The GDPR places new obligations on Google, but also on any business providing services to people in the EU. That includes Google’s partners around the globe: advertisers, publishers, developers and cloud customers.

“We’ve been working with them to prepare for May 25, consulting with regulators, civil society groups, academics, industry groups and others,” he added.

Under the new rules, companies must get consent from parents to process their children’s data in certain circumstances.

To obtain that consent and to make sure that parents and children have the tools to manage their online experiences, the company is rolling out Family Link — already available in various countries around the world — throughout the EU.

“For advertising partners, we already ask publishers to get consent from their users for the use of our ad tech on their sites and apps under existing legislation, but we’ve now updated that requirement in line with GDPR guidance,” said Mr Malcolm.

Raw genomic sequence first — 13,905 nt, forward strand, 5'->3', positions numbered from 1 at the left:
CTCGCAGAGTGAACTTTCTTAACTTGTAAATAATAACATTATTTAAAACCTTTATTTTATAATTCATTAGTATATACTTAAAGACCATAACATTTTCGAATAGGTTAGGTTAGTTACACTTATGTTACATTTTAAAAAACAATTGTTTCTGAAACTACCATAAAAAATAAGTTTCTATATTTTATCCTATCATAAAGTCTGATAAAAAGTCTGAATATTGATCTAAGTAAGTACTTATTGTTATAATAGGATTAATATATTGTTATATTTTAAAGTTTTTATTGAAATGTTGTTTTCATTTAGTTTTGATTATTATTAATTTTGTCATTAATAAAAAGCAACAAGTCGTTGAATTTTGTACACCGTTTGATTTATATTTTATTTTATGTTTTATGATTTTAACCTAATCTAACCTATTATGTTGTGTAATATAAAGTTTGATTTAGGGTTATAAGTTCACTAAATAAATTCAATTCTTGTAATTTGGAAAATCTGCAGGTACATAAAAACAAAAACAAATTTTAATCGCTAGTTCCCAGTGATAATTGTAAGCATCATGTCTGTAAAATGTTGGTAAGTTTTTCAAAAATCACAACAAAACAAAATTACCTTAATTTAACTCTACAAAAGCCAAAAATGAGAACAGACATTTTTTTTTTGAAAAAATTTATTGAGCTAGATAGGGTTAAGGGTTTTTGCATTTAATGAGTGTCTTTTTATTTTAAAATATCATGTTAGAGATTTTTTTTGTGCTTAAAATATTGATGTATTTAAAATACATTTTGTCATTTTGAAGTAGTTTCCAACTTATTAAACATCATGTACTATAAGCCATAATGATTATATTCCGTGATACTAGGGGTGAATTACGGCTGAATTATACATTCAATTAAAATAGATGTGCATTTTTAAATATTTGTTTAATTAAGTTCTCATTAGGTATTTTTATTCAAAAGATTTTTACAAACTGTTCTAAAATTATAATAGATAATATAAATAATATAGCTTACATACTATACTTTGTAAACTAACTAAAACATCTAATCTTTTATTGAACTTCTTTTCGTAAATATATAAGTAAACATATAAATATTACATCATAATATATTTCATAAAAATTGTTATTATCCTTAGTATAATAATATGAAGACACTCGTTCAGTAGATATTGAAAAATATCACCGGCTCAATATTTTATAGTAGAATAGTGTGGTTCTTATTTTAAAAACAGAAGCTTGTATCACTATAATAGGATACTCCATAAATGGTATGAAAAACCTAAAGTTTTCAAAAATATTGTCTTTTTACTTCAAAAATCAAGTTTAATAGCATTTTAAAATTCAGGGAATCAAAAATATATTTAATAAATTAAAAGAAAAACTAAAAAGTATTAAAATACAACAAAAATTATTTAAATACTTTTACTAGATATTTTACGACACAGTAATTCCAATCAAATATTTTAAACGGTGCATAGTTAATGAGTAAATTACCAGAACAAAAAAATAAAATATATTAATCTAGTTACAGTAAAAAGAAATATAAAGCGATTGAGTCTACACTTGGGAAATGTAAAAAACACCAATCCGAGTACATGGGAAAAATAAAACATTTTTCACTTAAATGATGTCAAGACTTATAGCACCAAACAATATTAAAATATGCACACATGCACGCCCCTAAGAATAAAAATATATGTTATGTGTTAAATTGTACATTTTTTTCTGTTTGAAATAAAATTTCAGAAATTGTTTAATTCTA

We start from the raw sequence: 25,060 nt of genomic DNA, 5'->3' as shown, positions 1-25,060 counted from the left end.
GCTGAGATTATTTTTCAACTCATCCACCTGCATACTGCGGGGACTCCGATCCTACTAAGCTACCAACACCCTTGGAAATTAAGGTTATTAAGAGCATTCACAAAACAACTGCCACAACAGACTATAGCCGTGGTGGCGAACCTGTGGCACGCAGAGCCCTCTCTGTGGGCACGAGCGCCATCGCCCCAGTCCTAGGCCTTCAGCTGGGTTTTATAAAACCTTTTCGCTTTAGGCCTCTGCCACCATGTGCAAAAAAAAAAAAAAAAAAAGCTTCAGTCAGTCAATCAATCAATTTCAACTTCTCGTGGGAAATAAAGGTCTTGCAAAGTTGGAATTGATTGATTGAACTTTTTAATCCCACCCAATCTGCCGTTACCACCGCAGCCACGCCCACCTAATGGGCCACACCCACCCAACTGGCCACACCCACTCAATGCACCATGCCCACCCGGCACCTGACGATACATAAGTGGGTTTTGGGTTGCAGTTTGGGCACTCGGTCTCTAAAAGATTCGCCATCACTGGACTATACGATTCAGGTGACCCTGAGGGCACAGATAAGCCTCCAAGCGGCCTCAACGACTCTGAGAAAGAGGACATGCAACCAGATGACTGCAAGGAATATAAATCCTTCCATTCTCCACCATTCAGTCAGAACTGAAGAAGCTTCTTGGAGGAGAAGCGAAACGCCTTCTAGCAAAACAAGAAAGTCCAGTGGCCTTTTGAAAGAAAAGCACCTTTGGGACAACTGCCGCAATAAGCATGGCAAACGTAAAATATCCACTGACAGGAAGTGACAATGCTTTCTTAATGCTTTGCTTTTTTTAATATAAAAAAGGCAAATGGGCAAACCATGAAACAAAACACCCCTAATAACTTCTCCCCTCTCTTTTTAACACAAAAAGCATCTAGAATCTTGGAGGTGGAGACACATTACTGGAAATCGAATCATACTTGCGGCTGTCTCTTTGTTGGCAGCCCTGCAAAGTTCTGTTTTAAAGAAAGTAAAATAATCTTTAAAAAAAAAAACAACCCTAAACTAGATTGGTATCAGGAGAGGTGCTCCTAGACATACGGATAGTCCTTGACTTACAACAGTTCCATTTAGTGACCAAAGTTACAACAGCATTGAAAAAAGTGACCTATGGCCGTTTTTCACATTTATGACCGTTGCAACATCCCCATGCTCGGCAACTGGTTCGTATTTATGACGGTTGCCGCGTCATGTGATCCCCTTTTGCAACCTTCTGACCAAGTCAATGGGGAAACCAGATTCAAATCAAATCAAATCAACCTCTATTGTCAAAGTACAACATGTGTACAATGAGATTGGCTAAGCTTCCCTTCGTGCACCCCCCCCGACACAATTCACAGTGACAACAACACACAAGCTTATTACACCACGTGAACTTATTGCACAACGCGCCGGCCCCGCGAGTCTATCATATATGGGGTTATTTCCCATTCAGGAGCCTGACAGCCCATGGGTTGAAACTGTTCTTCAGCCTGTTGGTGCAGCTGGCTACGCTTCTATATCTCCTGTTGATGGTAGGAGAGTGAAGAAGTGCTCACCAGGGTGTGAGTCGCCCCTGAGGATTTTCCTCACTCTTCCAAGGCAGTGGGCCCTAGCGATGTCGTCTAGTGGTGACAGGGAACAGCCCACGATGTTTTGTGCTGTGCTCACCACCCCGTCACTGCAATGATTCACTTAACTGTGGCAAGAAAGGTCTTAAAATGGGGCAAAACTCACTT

Google is working closely with publisher partners to provide a range of tools to help them gather user consent, and built a solution for publishers that want to show non-personalised ads, using only contextual information, he said.


Deputy Prime Minister Wissanu Krea-ngam said the Digital Economy and Society Ministry is assessing the issue to limit the adverse effects of GDPR.

The government’s Personal Data Protection Act is also aimed at mitigating the effects of GDPR, said Mr Wissanu.

“If there is any impact on Thais, it would come from Thai law, not from EU law,” he said.

The EU imposes fines of up to €20 million (752 million baht) for personal data leakage of EU citizens. The Thai law does not impose such severe fines. Instead it requires presumed offenders to undergo legal proceedings in Thai courts, under Thai law, said Mr Wissanu.

Asked whether Thailand could be blacklisted or suffer trade restrictions with the EU if EU citizen data is leaked in the country, he said GDPR cannot be applied in Thailand’s jurisdiction, and such blacklisting cannot occur because Thailand has already prepared measures for personal data protection.

Market trend-EU GDPR

Reference: Bangkok Post